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SBJ/August 6-12, 2012/In DepthPrint All
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Photo by:Houston Texans
Ten years ago, NFL teams in Detroit, Houston, New England and Seattle opened new stadiums. Consider the driving forces behind all four projects, and there are some connections.
Ford Field brought the Lions back to downtown Detroit. Reliant Stadium brought the NFL back to Houston. CenturyLink Field and Gillette Stadium both held the line on total suite numbers, decisions that have since paid off with on-field success leading to more premium-seat inventory and greater revenue.
Each of the stadiums has changed with the times, as the teams adjusted to market needs for seating and took steps to accommodate new technology.
In the pages that follow, SportsBusiness Journal looks back at the openings and evolution of these stadiums, and what is in store for them in the years ahead.
CenturyLink Field pioneered the premium field-level experience in the NFL, a trend adopted later at Cowboys Stadium, Lucas Oil Stadium and MetLife Stadium. It’s only one of the ways that the stadium has made noise in the NFL.
The Seahawks and architect Ellerbe Becket, now AECOM, took a huge risk with the field-level boxes, which the team calls Red Zone Suites, because the concept had never been done in the NFL, according to James Poulson, one of the facility’s designers. In addition, it was Ellerbe’s first NFL stadium project and others pointed to the company’s inexperience by questioning whether it made sense to build those suites, in the end zone no less, and charge six-figure fees for a less-than-optimal view of the action.
The field-level Red Zone Suites have since been adopted by three other NFL stadiums.
Photo by:Seattle Seahawks / Seattle Sounders FC
“It was all nice to be first, but would they be able to sell them?” Colliver said. “It was a different product brought to the marketplace, given that the Kingdome had very few suites and what it did have was very small.”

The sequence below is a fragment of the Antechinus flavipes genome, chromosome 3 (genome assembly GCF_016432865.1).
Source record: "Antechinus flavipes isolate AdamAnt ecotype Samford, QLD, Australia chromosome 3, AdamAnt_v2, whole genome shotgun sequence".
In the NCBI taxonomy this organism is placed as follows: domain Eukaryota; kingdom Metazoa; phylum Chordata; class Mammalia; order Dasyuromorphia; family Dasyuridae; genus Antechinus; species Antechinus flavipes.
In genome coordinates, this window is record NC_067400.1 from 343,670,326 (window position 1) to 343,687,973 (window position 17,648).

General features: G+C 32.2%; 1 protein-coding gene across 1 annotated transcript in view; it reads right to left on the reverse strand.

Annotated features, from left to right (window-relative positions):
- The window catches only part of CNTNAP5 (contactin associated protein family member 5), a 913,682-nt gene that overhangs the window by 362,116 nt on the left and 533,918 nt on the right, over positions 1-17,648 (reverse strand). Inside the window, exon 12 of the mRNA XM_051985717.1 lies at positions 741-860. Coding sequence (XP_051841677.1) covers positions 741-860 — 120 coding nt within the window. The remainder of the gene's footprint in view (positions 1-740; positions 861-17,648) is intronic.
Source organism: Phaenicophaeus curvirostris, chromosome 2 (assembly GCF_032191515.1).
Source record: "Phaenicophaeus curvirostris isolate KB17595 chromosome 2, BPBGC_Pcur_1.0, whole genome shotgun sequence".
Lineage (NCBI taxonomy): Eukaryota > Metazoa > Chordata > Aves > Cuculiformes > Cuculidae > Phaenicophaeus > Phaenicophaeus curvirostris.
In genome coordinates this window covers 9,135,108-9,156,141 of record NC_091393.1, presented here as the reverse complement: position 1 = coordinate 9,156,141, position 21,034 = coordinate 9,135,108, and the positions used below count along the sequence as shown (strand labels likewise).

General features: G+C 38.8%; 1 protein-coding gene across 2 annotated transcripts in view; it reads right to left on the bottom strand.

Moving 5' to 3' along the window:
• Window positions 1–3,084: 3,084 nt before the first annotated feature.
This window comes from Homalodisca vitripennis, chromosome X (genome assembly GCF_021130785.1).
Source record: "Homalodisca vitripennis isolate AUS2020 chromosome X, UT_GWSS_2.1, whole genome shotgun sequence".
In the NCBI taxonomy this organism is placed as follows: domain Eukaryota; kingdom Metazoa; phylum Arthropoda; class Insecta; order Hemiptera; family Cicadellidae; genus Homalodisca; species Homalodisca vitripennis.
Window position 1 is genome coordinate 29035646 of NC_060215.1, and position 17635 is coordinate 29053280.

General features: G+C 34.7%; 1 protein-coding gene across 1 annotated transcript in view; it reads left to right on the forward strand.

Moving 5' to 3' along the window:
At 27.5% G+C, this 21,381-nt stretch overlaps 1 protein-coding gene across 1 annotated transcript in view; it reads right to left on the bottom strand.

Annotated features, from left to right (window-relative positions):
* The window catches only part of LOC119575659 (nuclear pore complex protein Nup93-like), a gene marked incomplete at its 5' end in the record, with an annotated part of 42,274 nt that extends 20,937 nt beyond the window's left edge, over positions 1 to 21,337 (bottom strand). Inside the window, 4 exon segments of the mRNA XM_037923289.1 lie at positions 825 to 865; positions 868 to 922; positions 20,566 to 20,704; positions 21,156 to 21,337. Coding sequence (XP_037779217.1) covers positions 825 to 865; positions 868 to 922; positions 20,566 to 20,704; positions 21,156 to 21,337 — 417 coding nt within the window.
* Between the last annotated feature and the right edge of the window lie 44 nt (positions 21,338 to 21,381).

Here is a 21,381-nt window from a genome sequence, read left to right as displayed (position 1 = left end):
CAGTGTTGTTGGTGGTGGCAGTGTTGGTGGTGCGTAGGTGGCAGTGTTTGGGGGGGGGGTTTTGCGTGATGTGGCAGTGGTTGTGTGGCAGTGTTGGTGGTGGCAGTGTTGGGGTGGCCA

After a slow start marketing the product, the Seahawks eventually sold all 12 Red Zone Suites, Colliver said. Some players bought units for their families to use.
The new premium-seat product fit well with the team’s vision to develop a stadium to re-engage the fans in a region where King County residents had defeated a proposal to renovate the Kingdome under previous Seahawks owner Ken Behring.
As a result, Behring announced in 1996 that he would relocate the club to California. However, the NFL threatened him with heavy fines, forcing Behring to keep the team in the Pacific Northwest.
Under those circumstances, Allen stepped in and purchased an option to buy the team to ensure that the Seahawks would remain in Seattle. He bought full ownership in 1997 after local voters narrowly approved public financing to build a
“It was a contentious vote … but that facility kept the team in Seattle,” Colliver said.
The Seahawks took control of stadium design and were responsible for cost overruns. In one of the league’s smaller cities, they took a conservative approach, opening with 82 suites with the flexibility to add more skyboxes in the future.
The market responded, due in large part to the Seahawks’ advancing to the Super Bowl during the 2005 season, Colliver said. CenturyLink Field now has 112 suites, with space to build even more.